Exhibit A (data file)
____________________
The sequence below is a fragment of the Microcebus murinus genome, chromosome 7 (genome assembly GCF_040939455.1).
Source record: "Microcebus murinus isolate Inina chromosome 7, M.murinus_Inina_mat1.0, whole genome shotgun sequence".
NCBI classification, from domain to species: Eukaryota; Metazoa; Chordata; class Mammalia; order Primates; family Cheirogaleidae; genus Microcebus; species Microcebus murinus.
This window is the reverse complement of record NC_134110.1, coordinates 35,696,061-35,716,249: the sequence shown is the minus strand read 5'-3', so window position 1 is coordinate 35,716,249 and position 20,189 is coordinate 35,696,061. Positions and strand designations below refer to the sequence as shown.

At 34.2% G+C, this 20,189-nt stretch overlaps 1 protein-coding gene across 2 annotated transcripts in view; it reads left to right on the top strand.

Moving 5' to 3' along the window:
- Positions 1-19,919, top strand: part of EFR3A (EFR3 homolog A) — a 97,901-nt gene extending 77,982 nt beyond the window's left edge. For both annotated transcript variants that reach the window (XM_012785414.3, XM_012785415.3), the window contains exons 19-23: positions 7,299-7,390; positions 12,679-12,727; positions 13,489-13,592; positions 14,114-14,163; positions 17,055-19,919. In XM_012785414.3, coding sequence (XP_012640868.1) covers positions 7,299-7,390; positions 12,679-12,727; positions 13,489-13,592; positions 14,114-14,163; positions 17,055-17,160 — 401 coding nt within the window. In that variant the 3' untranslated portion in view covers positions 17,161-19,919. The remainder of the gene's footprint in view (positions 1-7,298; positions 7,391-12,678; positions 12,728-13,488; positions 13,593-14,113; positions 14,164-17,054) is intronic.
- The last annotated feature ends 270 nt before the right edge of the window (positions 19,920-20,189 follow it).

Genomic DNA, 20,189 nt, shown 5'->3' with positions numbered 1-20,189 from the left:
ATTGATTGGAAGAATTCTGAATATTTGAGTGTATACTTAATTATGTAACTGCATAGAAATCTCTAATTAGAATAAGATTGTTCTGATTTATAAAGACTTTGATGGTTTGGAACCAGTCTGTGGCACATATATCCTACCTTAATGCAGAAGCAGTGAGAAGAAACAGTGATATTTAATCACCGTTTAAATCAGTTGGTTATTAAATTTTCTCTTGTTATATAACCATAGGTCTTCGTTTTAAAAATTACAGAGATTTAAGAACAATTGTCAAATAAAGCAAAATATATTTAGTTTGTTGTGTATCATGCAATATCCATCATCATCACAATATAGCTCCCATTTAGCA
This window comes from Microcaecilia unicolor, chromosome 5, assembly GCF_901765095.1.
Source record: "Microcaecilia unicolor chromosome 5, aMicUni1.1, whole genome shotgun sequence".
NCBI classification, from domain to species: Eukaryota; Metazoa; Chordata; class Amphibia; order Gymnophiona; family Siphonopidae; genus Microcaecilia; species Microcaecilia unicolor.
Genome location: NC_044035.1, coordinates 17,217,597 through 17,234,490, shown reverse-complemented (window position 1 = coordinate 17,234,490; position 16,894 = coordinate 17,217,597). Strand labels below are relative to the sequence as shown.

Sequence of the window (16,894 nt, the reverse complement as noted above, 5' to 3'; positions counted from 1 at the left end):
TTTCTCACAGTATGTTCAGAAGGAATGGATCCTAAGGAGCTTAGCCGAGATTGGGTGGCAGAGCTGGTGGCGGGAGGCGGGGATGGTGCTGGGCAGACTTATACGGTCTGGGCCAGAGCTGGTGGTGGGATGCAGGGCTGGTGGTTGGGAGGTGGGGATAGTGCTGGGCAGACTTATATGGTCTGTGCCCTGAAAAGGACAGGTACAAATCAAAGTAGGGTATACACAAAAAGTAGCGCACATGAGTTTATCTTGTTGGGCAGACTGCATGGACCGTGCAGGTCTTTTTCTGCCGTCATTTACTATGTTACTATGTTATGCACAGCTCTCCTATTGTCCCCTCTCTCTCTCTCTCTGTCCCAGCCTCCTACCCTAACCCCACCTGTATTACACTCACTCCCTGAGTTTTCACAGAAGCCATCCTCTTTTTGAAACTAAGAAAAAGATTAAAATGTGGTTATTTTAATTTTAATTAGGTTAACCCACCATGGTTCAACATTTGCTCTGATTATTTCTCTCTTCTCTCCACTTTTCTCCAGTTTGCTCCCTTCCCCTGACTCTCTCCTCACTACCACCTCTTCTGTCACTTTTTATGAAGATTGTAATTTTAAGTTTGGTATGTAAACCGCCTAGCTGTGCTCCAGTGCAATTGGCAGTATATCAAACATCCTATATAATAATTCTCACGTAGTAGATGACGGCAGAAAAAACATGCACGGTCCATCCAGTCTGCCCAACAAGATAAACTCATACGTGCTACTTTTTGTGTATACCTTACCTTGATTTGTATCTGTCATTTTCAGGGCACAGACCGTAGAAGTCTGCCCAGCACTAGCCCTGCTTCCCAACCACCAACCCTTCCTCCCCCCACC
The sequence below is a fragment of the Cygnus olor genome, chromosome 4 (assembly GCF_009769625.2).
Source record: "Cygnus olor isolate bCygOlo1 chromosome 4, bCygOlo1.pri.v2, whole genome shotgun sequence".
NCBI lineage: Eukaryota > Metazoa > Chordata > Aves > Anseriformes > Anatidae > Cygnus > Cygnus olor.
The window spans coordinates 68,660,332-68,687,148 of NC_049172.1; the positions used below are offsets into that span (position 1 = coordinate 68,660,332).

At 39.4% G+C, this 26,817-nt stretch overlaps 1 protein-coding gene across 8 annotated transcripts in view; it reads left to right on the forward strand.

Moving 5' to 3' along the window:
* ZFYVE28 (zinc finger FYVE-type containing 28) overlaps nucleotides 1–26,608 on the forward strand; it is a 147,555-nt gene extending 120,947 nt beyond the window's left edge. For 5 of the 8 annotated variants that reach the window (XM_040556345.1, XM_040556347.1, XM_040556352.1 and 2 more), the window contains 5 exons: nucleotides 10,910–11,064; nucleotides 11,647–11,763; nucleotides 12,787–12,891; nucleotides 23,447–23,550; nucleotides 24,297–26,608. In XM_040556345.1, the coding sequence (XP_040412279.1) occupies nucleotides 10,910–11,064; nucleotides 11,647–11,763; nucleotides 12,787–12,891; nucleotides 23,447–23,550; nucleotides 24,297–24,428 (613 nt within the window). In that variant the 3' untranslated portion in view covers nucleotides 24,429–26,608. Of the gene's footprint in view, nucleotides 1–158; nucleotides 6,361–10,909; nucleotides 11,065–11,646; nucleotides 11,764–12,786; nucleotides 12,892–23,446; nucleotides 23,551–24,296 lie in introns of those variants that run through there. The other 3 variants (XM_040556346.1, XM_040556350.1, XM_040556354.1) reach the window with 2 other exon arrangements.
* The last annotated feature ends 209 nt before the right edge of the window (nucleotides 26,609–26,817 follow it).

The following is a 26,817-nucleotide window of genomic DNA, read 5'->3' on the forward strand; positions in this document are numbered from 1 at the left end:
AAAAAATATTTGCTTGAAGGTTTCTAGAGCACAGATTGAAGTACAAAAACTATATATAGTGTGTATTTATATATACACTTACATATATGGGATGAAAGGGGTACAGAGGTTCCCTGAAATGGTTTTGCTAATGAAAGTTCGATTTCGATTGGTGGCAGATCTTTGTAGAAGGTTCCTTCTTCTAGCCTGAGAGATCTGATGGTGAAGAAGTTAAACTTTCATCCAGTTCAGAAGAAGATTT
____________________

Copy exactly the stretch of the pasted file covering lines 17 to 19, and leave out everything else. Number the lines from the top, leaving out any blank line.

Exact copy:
The sequence below is a fragment of the Cygnus olor genome, chromosome 4 (assembly GCF_009769625.2).
Source record: "Cygnus olor isolate bCygOlo1 chromosome 4, bCygOlo1.pri.v2, whole genome shotgun sequence".
NCBI lineage: Eukaryota > Metazoa > Chordata > Aves > Anseriformes > Anatidae > Cygnus > Cygnus olor.